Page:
|Episode no. Season 1
Written by Graeme Manson
Running time 45 minutes
|Directed by John Fawcett|
Original air date 6 April 2013
|← Previous "Natural Selection" Next → "Variation Under Nature"|
"Instinct" is the second episode of the first season of the Canadian science fiction television series Orphan Black. It first aired in Canada on Space and the United States on BBC America on 6 April 2013. The episode was written by Graeme Manson and directed by John Fawcett.
The plot follows Sarah Manning (played by Tatiana Maslany) as she continues to impersonate Beth Childs, a woman who looks identical to Sarah, in order to take Beth's money after seeing her commit suicide. In the episode, Sarah deals with the aftermath of the death of another identical woman, Katja Obinger, and begins to discover more lookalikes. Maslany plays each of the identical women; "Instinct" marked the first episode in which more than one of Maslany's characters was present in a single shot, which necessitated specific planning and technology to film and edit these scenes. The episode received positive reviews from critics, who praised the episode's plot development and Maslany's performance.
After Katja is shot, Sarah flees in Beth's car and receives a call from a woman on Beth's phone. The woman, after hearing that Katja is dead, instructs Sarah to dispose of the body and retrieve Katja's briefcase. While burying Katja's body, Sarah finds a hotel key in her pocket and keeps it. She visits her foster brother Felix's apartment and discovers that the $75,000 she stole from Beth's bank account has been taken by Beth's detective partner Art. When she returns to Beth's apartment she is surprised to find Beth's boyfriend, Paul, who seems confused by Sarah's demeanour but does not realise that she is not Beth. The next day, Sarah prepares to meet Art, and lies that the $75,000 belongs to Paul, but Art says he will return the money only after the hearing Beth must attend about a suspicious shooting in which she was involved.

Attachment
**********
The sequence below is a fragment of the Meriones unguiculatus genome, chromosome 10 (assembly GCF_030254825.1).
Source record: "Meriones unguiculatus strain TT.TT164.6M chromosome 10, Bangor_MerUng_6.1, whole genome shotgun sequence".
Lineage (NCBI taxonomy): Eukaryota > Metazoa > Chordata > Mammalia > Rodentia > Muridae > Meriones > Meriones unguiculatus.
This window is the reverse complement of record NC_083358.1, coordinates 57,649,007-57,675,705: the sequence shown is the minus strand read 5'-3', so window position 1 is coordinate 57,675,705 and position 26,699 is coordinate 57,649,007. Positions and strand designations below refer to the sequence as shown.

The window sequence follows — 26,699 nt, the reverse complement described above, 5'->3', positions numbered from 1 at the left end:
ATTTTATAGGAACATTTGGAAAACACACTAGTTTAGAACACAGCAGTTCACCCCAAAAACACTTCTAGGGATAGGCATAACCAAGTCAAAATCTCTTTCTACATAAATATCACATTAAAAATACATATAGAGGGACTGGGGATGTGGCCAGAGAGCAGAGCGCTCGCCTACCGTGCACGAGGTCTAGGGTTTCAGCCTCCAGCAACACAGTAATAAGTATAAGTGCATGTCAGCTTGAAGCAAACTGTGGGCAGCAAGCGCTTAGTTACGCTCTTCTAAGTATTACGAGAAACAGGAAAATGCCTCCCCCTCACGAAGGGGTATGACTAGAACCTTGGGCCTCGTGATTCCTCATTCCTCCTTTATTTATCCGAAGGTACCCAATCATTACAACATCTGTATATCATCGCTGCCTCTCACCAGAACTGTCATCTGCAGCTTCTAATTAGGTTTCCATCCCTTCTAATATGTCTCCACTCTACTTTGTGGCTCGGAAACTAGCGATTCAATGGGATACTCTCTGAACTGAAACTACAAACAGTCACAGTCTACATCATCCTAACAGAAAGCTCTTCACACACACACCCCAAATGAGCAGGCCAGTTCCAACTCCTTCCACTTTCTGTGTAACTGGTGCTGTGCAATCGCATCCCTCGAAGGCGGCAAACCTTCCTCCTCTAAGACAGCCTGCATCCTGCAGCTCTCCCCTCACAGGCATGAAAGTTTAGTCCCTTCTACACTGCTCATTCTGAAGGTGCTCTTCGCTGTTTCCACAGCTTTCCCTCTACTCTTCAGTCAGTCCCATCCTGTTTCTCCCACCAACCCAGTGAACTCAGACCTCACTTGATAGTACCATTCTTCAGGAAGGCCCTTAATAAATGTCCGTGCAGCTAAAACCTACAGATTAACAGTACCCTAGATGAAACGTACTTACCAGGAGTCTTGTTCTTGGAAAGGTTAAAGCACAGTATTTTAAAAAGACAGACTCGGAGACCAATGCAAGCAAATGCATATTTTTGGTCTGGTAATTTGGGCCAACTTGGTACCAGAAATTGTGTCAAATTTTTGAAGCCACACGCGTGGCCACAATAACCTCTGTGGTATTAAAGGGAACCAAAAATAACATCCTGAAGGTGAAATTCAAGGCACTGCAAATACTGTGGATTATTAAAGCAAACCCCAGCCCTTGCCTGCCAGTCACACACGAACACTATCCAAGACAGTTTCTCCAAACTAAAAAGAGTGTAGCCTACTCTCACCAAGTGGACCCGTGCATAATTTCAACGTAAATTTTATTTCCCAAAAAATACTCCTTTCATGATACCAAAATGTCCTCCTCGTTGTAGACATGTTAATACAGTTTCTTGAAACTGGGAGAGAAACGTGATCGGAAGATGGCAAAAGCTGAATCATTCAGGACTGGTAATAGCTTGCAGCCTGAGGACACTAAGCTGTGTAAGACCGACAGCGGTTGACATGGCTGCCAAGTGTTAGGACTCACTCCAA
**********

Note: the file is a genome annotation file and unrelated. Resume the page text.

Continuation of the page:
Sarah disguises herself as Katja and gains entrance to her hotel room in order to find Katja's briefcase. The room has been ransacked by the time she arrives but a hotel employee gives her the briefcase, which had been left with security. Inside the briefcase Sarah finds medical images, vials of blood, and evidence of more lookalikes, including a woman named Alison Hendrix, whose address is written on a note. Believing Alison to be the woman on the phone, Sarah drives to her address and follows her van to a soccer field, where she discovers that Alison is another of her lookalikes. Alison confronts Sarah, assuming that she is Beth, and refuses to believe Sarah when she explains that Beth killed herself, telling her to leave and wait for another call.
At the police station, pretending to be Beth, Sarah manipulates the resident psychiatrist into approving her return to duty, but Art refuses to give Sarah the money until she is fully reinstated. She receives a call from Alison, who tells her to bring the briefcase to her house that night. When Sarah and Felix arrive at Alison's house, Alison threatens them with a gun before relenting and introducing Sarah to another lookalike named Cosima.